A first-half goal from the summer signing of Kai Havertz, the most expensive player in Chelsea history, was enough to secure Thomas Tuchel’s victory in front of thousands of fans at Estadio Dragao in Porto, Portugal .
Meanwhile, Manchester City’s wait for European glory continues after making their first final in this season’s competition.
Chelsea, who last won the Champions League in 2012, were worthy of victory after executing a perfect game plan devised by Tuchel, who succeeded club legend Frank Lampard in January.
The former Paris Saint-Germain boss, who lost to Bayern Munich in the final last season, was a lively figure throughout, leading the 16,500 fans in attendance and urging his team to a famous victory.
“They (the players) were determined to win this. We wanted to be a stone in their (Manchester City) shoe,” an emotional Tuchel told BT Sport after the game.
“We encouraged everyone to get up and go out, to be more courageous and to create dangerous counterattacks.”
Both teams had chances throughout, but it was Havertz who kept his cool, latching on to a magnificent deep ball from Mason Mount to get around the goalkeeper and pass into an open net moments before the half time.
The wait for the city continues
Both teams lost key players in the final. Veteran Chelsea defender Thiago Silva was injured in the first half and City captain Kevin De Bruyne had to be replaced in the second half after colliding with Antonio Rüdiger.
But even before losing their talisman, City lacked quality and couldn’t cope with the constant pressure from Chelsea, led by man of the match N’Golo Kante.
Despite its domestic dominance, the Champions League has been the thorn in Manchester City’s side in recent years.
Manager Pep Guardiola, widely regarded as one of the greatest managers of all time, has not won the title since leaving Barcelona in 2012.
Three seasons have come and gone at ineffective Bayern Munich in Europe and they had failed to make it through the quarter-finals in their first four years at City.
He has at times been accused of overthinking his tactics when it comes to timing the Champions League, often to the detriment of his own side, and it appears he suffered a similar fate on Saturday.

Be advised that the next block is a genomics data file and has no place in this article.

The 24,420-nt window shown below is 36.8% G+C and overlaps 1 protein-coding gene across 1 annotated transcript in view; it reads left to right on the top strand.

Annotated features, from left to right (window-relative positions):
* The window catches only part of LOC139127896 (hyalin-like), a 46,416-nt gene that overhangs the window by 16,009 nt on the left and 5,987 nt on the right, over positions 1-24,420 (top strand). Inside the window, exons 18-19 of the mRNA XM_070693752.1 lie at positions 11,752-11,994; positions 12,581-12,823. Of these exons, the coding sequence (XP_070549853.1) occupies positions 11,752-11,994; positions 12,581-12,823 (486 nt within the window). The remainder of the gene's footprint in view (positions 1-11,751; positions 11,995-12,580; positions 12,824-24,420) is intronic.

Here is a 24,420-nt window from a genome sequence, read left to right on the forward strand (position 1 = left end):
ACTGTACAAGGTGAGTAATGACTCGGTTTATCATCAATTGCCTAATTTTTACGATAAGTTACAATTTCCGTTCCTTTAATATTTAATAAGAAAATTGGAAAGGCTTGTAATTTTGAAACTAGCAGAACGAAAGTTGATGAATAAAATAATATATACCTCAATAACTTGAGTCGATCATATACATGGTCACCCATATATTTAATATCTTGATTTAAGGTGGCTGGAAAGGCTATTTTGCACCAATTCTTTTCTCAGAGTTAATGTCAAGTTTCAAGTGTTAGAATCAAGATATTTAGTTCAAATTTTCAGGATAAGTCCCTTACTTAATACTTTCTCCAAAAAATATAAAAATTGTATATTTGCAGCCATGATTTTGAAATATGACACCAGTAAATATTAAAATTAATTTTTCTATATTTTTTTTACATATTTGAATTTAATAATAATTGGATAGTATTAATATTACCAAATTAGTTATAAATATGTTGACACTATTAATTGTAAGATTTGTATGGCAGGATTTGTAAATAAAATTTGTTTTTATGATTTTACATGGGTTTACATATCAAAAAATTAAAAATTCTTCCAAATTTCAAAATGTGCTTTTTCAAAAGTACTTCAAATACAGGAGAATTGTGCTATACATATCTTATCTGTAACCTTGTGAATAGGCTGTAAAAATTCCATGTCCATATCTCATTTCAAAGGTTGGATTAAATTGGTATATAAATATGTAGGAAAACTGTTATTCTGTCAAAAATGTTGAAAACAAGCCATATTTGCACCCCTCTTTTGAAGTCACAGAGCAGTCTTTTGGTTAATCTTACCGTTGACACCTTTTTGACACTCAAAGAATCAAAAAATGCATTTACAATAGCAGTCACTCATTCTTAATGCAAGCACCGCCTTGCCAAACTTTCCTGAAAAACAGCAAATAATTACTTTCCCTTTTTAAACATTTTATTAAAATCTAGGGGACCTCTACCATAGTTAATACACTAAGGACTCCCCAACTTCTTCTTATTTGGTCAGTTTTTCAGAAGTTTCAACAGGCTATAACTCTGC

Guardiola opted for an attacking formation without a single midfielder and his side failed to dominate the proceedings as usual.
Despite the disappointment, City still end the season as Premier League and League Cup champions.
“It was an exceptional season for us. It was a close game. We had chances,” Guardiola told BT Sport after the game.
“We were brilliant in the second half, we were brave and we couldn’t convert the chances because they were so strong. The players were exceptional. We may come back one day!”
In truth, Chelsea could have scored more. Forward Timo Werner missed two glorious chances in the opening stages and Christian Pulisic shot wide in the second half.
Although he missed his chance, Pulisic made history. When replaced by Werner in the second half, he became the first American to make a Champions League final and also became the first American to win the Champions League.
Chelsea’s Edouard Mendy has also made history, becoming the first African goalkeeper to make a Champions League final.
Mendy’s clean sheet is his ninth in 12 Champions League appearances this season, the most in a single campaign.
Mount, 22, who went through the club’s academy, struggled to contain his emotions after the final whistle.
“To go to the end of the Champions League. We have faced difficult teams. We are in the final and we have won it,” he told BT Sport. “It’s such a special occasion. Right now we’re the best team in the world. You can’t take that away from us.”
As Chelsea celebrated with fans inside the stadium, groups of supporters gathered in London to watch their team win Europe’s biggest football competition for the second time.
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